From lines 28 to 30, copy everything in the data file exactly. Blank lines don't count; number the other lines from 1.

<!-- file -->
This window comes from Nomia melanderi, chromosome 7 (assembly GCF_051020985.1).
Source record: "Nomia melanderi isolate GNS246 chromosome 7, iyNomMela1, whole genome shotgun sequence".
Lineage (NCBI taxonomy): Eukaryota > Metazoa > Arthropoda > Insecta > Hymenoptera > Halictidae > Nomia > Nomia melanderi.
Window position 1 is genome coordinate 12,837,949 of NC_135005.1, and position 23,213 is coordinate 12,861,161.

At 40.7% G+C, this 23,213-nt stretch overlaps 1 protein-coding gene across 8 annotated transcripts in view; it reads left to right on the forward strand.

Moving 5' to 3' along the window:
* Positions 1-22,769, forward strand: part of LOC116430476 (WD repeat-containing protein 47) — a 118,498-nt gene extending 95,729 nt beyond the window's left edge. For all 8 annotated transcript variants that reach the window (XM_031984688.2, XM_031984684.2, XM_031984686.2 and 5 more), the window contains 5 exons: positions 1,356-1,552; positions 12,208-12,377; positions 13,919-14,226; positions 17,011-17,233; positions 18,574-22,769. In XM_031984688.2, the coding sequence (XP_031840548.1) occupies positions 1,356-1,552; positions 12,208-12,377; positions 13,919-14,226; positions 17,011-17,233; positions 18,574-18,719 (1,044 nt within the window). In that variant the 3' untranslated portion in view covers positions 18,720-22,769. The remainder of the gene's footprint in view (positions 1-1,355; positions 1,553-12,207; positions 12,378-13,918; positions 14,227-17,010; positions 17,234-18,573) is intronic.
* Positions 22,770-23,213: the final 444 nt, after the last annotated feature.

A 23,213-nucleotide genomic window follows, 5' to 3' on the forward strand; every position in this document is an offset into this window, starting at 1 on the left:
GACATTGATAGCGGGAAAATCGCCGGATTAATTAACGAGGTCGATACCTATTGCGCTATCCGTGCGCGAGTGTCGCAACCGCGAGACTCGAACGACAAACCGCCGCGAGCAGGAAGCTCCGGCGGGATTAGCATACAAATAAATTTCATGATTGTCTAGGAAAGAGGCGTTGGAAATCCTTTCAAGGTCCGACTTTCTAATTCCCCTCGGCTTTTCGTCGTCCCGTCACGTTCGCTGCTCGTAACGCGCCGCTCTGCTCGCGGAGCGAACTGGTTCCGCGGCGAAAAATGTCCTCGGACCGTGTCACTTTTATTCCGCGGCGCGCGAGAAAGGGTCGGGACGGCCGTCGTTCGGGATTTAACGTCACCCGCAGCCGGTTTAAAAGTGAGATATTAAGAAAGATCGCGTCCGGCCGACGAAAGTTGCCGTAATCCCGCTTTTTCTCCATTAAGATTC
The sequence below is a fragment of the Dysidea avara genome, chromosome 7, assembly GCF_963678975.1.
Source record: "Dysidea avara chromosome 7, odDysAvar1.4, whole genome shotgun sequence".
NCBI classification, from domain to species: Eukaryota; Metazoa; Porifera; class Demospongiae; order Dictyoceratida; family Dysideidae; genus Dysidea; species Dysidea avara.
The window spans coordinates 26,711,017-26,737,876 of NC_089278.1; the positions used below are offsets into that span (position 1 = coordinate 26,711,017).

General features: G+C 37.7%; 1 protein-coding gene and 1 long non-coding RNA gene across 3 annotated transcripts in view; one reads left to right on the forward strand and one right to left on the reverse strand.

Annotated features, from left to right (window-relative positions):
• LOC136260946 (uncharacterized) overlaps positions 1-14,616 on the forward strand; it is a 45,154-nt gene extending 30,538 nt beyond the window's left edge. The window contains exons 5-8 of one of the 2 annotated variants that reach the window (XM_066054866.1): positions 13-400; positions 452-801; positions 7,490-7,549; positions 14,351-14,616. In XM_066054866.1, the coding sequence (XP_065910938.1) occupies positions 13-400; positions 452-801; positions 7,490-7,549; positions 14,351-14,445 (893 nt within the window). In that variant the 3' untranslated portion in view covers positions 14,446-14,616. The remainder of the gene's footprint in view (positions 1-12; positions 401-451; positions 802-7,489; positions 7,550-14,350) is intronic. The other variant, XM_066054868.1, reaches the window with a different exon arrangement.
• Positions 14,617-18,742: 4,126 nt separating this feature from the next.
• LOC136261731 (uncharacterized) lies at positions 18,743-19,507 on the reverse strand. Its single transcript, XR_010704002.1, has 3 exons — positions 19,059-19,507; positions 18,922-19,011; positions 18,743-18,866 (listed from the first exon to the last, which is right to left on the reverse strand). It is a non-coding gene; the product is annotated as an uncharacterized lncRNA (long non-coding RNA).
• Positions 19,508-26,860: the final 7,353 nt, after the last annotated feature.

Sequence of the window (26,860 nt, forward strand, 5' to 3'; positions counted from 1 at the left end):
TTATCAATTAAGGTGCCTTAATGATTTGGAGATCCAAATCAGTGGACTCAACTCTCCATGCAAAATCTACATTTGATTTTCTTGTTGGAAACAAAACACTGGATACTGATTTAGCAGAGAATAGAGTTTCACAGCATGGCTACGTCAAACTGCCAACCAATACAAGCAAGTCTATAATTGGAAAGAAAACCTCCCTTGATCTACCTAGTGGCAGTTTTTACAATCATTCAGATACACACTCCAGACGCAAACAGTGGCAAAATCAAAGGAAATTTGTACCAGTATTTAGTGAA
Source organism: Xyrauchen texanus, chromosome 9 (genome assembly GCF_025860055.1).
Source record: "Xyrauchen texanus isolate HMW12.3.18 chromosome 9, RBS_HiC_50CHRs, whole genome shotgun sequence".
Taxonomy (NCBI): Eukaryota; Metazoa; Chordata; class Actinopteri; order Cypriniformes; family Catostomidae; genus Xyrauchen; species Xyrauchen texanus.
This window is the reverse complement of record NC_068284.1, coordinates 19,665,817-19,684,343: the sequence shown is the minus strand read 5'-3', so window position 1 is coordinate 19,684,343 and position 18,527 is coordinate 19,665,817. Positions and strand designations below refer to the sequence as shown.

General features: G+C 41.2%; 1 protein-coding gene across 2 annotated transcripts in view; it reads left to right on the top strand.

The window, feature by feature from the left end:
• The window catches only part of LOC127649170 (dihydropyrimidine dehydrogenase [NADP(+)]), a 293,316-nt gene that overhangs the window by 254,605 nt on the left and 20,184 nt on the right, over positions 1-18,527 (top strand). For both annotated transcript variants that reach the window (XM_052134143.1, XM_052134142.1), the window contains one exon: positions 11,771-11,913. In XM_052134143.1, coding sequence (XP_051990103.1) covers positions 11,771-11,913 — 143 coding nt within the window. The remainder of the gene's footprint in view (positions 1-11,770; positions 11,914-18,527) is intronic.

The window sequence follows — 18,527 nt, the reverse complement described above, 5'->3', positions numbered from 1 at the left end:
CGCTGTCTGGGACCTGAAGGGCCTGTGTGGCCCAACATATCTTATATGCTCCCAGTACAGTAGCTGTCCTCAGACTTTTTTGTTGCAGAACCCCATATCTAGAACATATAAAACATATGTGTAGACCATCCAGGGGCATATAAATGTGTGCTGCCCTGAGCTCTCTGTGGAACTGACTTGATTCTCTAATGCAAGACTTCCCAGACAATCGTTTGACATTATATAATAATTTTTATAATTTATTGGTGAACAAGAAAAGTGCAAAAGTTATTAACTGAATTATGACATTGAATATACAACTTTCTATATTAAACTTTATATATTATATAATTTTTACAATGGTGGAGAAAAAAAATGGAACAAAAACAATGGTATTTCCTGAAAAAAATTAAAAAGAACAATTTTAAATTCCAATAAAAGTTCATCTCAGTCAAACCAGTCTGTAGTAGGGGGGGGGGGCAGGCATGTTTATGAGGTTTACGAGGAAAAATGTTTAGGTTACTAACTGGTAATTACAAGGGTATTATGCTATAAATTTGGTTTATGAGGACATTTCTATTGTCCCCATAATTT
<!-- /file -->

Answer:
The window, feature by feature from the left end:
• The window catches only part of LOC127649170 (dihydropyrimidine dehydrogenase [NADP(+)]), a 293,316-nt gene that overhangs the window by 254,605 nt on the left and 20,184 nt on the right, over positions 1-18,527 (top strand). For both annotated transcript variants that reach the window (XM_052134143.1, XM_052134142.1), the window contains one exon: positions 11,771-11,913. In XM_052134143.1, coding sequence (XP_051990103.1) covers positions 11,771-11,913 — 143 coding nt within the window. The remainder of the gene's footprint in view (positions 1-11,770; positions 11,914-18,527) is intronic.

The window sequence follows — 18,527 nt, the reverse complement described above, 5'->3', positions numbered from 1 at the left end: